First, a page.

How to Pair Greek Food and Wine

Written by bobby suds
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How to Pair Greek Food and Wine
The egg custard used in moussaka makes this dish pair well with both whites and reds. (Greek gourmet food-moussaka 2 image by Svenja98 from Fotolia.com)

With more than 300 varieties of grapes, Greece produces a broad spectrum of red and white wines that pair nicely with the region's authentic cuisine. Matching wines with traditional foods like hummus, tzatziki, lamb and baklava enhances the natural characters of the ingredients. To pair Greek dishes, consider the aromas and tastes of the food and select a wine that will not overpower the flavours.

Skill level:
Moderate

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Instructions

  1. 1

    Balance the scale. Greek food is a traditionally heavy type of cuisine. Feta cheese is cured in salty brine, the yoghurt is thick and high in fat, and meats like lamb and chicken are staples to Greek dishes like moussaka and souvlaki. To balance the taste scale, pair the food with lighter wines. You can actually see the colour difference when you pour the wine into a glass. Lighter reds and whites have more transparency than their heavy counterparts.

  2. 2

    Pair appetizers with whites. Greek salad is normally composed of romaine lettuce, cabbage, olives, capers, tomatoes, cucumbers and feta cheese. Other appetizers include hummus, tzatziki, grape leaves and fried squash. Pair these foods with a bright and zesty white wine like Athiri, which will bring out the acidity of the dressings and sauces. For sweeter appetizers, pair with a dry Debina or Savatiano that will balance the aftertaste.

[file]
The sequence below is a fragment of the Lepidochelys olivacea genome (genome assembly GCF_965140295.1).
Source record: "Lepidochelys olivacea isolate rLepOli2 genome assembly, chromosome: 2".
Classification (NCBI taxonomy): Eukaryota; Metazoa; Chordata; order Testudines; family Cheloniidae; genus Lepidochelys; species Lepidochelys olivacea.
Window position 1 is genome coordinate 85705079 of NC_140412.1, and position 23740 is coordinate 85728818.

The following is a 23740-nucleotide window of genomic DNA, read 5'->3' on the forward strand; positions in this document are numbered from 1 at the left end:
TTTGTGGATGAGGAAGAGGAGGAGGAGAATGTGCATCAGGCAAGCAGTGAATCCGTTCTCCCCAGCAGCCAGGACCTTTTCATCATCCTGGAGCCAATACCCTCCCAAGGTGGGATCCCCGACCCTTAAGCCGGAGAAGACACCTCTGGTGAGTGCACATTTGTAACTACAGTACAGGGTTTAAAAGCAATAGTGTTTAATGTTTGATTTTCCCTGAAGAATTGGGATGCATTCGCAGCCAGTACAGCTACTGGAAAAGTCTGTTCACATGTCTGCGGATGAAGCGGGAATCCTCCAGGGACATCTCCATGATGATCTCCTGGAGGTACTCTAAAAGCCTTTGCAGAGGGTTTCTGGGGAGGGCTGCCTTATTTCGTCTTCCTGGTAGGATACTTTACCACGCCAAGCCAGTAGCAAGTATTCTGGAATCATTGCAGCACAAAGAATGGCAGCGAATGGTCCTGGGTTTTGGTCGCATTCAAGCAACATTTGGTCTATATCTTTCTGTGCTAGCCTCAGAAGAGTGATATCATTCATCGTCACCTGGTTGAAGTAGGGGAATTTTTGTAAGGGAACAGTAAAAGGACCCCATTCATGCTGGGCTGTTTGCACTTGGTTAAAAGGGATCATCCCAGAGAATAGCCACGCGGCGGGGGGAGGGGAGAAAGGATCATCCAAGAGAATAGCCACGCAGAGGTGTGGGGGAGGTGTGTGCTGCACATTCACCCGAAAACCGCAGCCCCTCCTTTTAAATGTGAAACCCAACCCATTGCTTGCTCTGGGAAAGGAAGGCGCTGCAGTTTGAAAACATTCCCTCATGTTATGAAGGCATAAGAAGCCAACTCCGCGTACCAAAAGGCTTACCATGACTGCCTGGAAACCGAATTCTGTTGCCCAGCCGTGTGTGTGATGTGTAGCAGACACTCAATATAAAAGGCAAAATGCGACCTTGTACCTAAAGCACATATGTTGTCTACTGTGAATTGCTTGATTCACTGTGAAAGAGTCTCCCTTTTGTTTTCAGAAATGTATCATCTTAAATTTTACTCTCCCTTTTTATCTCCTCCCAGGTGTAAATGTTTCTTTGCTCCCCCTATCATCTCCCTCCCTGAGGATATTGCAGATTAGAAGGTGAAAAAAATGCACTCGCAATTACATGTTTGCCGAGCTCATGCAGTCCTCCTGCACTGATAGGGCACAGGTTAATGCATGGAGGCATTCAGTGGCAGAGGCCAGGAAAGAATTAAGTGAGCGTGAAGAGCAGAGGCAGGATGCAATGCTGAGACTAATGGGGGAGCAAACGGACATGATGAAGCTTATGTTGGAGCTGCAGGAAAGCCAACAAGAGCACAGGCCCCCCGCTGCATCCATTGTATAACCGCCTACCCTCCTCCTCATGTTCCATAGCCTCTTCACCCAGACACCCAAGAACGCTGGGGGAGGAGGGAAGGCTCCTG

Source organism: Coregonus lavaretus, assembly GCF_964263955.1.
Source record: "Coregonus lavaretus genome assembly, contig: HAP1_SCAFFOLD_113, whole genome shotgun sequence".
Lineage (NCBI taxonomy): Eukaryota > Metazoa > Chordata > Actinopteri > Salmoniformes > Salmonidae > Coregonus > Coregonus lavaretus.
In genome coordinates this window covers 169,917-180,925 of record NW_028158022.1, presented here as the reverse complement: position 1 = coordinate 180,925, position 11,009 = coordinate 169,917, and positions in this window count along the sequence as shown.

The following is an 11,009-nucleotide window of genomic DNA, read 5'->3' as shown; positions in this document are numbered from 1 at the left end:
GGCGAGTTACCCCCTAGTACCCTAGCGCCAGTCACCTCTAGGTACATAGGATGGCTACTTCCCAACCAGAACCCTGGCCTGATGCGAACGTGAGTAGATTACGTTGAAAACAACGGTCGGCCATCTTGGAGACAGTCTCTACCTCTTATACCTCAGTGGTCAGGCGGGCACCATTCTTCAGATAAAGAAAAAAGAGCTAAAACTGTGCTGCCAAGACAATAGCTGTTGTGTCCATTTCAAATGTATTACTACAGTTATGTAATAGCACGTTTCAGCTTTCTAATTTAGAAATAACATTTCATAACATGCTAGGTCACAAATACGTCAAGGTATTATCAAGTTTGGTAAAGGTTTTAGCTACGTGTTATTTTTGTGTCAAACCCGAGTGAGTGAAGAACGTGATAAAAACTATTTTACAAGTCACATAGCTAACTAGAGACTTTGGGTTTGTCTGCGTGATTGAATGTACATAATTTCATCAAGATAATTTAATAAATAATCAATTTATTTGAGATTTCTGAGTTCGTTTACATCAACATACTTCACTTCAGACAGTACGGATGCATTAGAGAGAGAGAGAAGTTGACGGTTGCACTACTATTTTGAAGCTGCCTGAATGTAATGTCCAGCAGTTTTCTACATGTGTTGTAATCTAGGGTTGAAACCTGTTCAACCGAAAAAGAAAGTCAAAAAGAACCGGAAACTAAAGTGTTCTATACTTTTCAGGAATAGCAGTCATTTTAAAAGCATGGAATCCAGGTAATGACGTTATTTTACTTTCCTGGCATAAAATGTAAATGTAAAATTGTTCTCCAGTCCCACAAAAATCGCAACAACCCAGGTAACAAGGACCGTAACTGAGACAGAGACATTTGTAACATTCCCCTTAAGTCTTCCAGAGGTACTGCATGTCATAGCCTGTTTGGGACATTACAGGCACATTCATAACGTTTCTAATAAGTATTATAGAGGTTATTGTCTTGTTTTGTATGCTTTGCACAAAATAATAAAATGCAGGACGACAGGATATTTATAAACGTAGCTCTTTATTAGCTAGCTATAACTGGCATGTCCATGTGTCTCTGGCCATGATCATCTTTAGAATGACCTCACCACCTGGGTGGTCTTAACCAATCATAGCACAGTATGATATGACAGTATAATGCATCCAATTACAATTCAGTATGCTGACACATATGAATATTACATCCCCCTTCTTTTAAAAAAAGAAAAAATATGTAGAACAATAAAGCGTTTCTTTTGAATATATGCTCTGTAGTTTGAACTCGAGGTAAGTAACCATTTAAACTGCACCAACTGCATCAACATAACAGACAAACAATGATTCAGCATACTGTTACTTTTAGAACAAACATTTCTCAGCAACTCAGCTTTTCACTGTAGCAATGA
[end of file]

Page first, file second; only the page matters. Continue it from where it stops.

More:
3. 3

    Focus on sauces and sides. Chicken and lamb are not intrinsically heavy meats. However, when they are served with potatoes and topped with sauces full of butter and oil, they will taste more substantial. When pairing your entrées, consider how heavy or light the sauce and sides are. For heavier dishes, pair with a medium-bodied red like Xinomavro. For lighter fare, match with a full-bodied, rich Agiorgitiko or a deep, spicy Refosco.

  4. 4

    Taste food without your eyes. Wine and food pairing is a subjective experience. Even though it is recommended to balance the heavy and light scale, only your taste buds can tell you what you prefer. To practice relying simply on your instincts, close your eyes before you take a bite of a dish. Note any striking characteristics like bitterness or sweetness. Try both a heavy and light wine and pay attention to the flavours that each brings out. You may find that you prefer the overwhelming nature of a heavy food and heavy wine.

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